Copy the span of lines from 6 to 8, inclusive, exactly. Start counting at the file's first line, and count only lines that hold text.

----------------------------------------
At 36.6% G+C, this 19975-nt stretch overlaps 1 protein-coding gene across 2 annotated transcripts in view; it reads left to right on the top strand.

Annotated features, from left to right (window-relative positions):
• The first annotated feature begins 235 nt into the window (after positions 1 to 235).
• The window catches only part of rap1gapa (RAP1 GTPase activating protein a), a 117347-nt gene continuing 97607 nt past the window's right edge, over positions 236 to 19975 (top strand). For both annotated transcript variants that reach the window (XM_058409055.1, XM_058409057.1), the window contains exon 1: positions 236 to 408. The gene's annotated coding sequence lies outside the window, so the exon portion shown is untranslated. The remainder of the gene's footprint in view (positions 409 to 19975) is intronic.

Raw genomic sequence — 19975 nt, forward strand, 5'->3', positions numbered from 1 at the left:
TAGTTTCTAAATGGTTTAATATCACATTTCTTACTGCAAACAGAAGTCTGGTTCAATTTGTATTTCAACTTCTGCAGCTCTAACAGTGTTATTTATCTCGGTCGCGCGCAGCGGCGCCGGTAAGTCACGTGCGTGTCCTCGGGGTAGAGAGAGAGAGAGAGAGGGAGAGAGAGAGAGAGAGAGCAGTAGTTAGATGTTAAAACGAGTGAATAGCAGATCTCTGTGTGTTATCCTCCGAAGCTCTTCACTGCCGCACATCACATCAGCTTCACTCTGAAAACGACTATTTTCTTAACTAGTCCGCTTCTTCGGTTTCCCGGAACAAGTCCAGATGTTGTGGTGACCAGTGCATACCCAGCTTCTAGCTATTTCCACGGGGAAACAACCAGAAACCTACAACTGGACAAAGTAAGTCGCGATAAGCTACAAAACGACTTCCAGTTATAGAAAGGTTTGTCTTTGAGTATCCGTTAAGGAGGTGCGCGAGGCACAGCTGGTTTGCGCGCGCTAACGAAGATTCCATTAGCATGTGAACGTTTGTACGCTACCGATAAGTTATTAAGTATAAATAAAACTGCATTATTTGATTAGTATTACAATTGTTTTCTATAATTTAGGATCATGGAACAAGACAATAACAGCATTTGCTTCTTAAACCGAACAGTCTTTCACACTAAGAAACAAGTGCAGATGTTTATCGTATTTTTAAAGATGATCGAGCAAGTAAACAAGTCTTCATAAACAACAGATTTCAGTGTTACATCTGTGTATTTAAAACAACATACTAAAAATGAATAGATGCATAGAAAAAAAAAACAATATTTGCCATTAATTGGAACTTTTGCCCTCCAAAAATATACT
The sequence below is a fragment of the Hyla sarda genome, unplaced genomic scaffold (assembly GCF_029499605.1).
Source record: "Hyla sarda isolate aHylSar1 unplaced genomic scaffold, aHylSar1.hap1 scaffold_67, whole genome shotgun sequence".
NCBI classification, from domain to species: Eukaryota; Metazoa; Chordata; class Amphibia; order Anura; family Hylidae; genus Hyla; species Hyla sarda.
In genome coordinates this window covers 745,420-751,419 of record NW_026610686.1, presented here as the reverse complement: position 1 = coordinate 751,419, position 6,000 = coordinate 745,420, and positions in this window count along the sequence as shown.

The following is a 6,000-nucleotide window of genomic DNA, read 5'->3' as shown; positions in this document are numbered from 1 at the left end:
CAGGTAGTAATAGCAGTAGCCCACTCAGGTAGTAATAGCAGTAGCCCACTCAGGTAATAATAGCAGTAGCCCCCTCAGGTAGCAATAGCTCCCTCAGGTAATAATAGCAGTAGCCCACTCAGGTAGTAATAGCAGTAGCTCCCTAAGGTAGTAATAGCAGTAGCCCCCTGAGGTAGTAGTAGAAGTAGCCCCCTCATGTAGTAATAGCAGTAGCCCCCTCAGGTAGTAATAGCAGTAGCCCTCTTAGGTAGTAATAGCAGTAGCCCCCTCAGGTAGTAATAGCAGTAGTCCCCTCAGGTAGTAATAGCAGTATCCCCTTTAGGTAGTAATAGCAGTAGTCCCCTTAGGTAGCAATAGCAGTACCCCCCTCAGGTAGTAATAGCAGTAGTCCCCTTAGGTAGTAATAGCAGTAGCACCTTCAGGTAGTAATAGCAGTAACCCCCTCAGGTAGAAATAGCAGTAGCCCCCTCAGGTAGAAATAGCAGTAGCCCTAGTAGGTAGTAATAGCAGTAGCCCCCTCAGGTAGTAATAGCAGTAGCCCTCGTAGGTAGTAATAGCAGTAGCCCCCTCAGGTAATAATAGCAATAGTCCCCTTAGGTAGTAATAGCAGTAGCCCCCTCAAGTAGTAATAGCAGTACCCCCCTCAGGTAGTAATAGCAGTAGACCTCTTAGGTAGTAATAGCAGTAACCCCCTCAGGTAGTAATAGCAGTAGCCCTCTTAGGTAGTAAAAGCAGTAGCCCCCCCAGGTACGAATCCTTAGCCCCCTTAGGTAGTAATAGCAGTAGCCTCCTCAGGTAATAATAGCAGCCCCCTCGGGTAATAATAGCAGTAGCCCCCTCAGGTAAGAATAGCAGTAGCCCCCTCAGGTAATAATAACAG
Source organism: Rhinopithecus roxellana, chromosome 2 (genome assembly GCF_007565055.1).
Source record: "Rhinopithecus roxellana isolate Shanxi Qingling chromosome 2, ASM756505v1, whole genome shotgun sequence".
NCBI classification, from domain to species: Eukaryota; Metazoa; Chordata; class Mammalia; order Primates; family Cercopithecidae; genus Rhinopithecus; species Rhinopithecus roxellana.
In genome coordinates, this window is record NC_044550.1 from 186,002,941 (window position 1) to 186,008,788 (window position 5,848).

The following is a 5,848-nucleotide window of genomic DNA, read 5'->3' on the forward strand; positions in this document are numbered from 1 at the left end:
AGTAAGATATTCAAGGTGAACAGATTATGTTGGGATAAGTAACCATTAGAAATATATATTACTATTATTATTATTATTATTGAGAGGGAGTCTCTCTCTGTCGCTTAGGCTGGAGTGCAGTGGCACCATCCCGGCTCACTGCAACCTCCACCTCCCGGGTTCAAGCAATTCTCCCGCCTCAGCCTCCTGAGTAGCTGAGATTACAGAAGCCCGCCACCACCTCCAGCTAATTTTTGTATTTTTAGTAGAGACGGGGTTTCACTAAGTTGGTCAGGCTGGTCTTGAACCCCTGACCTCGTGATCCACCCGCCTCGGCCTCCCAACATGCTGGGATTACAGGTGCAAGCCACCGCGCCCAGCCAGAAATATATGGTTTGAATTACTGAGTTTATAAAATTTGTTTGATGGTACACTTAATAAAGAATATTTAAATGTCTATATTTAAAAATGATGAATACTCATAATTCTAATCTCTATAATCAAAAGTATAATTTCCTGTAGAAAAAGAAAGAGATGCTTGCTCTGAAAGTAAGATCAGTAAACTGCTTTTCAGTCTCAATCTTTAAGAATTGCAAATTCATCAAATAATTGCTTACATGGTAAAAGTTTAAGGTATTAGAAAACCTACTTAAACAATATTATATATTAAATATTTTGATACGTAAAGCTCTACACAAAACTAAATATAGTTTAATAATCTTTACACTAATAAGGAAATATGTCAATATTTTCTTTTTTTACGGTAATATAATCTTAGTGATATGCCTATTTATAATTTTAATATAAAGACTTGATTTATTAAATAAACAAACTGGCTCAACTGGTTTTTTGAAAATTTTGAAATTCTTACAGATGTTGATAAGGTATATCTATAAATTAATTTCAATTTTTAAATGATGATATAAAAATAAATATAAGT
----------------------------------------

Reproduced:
TAGTTTCTAAATGGTTTAATATCACATTTCTTACTGCAAACAGAAGTCTGGTTCAATTTGTATTTCAACTTCTGCAGCTCTAACAGTGTTATTTATCTCGGTCGCGCGCAGCGGCGCCGGTAAGTCACGTGCGTGTCCTCGGGGTAGAGAGAGAGAGAGAGAGGGAGAGAGAGAGAGAGAGAGCAGTAGTTAGATGTTAAAACGAGTGAATAGCAGATCTCTGTGTGTTATCCTCCGAAGCTCTTCACTGCCGCACATCACATCAGCTTCACTCTGAAAACGACTATTTTCTTAACTAGTCCGCTTCTTCGGTTTCCCGGAACAAGTCCAGATGTTGTGGTGACCAGTGCATACCCAGCTTCTAGCTATTTCCACGGGGAAACAACCAGAAACCTACAACTGGACAAAGTAAGTCGCGATAAGCTACAAAACGACTTCCAGTTATAGAAAGGTTTGTCTTTGAGTATCCGTTAAGGAGGTGCGCGAGGCACAGCTGGTTTGCGCGCGCTAACGAAGATTCCATTAGCATGTGAACGTTTGTACGCTACCGATAAGTTATTAAGTATAAATAAAACTGCATTATTTGATTAGTATTACAATTGTTTTCTATAATTTAGGATCATGGAACAAGACAATAACAGCATTTGCTTCTTAAACCGAACAGTCTTTCACACTAAGAAACAAGTGCAGATGTTTATCGTATTTTTAAAGATGATCGAGCAAGTAAACAAGTCTTCATAAACAACAGATTTCAGTGTTACATCTGTGTATTTAAAACAACATACTAAAAATGAATAGATGCATAGAAAAAAAAAACAATATTTGCCATTAATTGGAACTTTTGCCCTCCAAAAATATACT
The sequence below is a fragment of the Hyla sarda genome, unplaced genomic scaffold (assembly GCF_029499605.1).
Source record: "Hyla sarda isolate aHylSar1 unplaced genomic scaffold, aHylSar1.hap1 scaffold_67, whole genome shotgun sequence".